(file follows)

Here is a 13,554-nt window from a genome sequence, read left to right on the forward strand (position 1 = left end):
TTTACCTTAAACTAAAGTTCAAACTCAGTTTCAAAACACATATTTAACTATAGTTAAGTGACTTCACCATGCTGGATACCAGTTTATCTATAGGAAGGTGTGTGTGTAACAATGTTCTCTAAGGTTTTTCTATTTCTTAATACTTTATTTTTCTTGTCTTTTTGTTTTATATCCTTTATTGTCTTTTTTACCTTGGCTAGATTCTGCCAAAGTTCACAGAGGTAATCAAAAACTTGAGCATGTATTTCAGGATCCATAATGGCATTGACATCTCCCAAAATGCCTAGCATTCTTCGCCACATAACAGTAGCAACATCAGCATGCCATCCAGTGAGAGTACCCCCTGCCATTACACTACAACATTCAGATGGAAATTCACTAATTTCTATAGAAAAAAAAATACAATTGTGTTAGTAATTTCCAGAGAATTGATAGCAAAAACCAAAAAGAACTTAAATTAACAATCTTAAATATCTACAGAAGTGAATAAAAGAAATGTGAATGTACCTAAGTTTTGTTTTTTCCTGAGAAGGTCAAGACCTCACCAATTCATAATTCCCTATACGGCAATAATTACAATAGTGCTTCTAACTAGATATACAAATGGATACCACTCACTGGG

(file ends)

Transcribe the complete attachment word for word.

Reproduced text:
Here is a 13,554-nt window from a genome sequence, read left to right on the forward strand (position 1 = left end):
TTTACCTTAAACTAAAGTTCAAACTCAGTTTCAAAACACATATTTAACTATAGTTAAGTGACTTCACCATGCTGGATACCAGTTTATCTATAGGAAGGTGTGTGTGTAACAATGTTCTCTAAGGTTTTTCTATTTCTTAATACTTTATTTTTCTTGTCTTTTTGTTTTATATCCTTTATTGTCTTTTTTACCTTGGCTAGATTCTGCCAAAGTTCACAGAGGTAATCAAAAACTTGAGCATGTATTTCAGGATCCATAATGGCATTGACATCTCCCAAAATGCCTAGCATTCTTCGCCACATAACAGTAGCAACATCAGCATGCCATCCAGTGAGAGTACCCCCTGCCATTACACTACAACATTCAGATGGAAATTCACTAATTTCTATAGAAAAAAAAATACAATTGTGTTAGTAATTTCCAGAGAATTGATAGCAAAAACCAAAAAGAACTTAAATTAACAATCTTAAATATCTACAGAAGTGAATAAAAGAAATGTGAATGTACCTAAGTTTTGTTTTTTCCTGAGAAGGTCAAGACCTCACCAATTCATAATTCCCTATACGGCAATAATTACAATAGTGCTTCTAACTAGATATACAAATGGATACCACTCACTGGG